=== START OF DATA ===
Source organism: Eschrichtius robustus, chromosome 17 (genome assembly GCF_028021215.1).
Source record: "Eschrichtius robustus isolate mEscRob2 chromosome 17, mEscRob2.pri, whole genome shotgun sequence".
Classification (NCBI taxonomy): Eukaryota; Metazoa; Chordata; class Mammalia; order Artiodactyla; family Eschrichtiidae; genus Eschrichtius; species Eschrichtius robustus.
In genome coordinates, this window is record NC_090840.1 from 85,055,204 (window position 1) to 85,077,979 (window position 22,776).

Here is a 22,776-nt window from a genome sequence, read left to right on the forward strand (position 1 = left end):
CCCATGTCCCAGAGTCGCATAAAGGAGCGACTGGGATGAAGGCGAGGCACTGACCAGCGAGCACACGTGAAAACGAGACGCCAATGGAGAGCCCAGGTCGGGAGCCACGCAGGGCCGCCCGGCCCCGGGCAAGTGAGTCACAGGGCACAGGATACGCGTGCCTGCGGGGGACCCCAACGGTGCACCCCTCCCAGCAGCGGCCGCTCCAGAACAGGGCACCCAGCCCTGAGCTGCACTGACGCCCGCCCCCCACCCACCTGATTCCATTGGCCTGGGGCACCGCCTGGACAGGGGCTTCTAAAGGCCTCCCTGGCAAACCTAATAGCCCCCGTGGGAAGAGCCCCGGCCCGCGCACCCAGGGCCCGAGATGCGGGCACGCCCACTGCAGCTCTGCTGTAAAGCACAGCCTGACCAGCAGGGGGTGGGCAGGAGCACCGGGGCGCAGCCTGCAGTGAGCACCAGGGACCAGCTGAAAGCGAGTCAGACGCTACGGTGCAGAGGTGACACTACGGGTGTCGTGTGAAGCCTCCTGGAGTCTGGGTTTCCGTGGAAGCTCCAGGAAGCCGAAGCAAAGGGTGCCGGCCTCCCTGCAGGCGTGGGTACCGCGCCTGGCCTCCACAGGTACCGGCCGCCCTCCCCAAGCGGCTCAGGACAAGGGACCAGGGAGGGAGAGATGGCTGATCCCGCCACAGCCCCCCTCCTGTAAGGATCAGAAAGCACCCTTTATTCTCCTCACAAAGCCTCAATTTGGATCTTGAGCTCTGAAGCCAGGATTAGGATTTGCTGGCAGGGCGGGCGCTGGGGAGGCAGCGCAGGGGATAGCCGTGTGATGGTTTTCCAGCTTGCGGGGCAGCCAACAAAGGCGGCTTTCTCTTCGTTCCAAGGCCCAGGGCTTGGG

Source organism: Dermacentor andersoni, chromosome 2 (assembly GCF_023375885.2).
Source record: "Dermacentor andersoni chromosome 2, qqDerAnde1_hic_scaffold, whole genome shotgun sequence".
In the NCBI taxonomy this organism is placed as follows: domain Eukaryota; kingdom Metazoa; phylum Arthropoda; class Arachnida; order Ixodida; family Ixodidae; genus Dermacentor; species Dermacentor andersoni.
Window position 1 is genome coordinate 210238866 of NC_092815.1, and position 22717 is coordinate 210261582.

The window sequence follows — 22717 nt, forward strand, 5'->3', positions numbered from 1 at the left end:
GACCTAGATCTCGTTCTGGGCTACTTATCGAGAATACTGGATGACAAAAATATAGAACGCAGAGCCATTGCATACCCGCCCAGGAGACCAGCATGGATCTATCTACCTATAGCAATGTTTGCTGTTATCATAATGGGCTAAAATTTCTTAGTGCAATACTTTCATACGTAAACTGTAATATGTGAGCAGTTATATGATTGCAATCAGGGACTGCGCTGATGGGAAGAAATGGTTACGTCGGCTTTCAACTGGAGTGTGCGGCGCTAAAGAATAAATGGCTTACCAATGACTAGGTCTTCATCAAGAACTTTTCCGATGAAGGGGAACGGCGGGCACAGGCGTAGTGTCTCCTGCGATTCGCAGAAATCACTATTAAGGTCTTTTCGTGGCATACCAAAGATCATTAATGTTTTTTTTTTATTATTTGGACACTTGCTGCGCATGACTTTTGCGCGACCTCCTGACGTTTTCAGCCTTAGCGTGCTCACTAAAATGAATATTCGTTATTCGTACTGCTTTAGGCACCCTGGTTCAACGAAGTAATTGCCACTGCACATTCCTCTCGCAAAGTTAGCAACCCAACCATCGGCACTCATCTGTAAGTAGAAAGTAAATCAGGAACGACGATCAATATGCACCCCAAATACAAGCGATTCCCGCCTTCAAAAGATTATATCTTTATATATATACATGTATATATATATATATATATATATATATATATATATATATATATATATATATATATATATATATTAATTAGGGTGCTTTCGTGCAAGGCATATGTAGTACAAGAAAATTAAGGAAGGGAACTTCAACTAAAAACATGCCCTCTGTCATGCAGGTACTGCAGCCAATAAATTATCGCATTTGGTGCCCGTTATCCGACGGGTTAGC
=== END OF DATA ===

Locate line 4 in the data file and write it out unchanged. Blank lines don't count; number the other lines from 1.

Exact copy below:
In genome coordinates, this window is record NC_090840.1 from 85,055,204 (window position 1) to 85,077,979 (window position 22,776).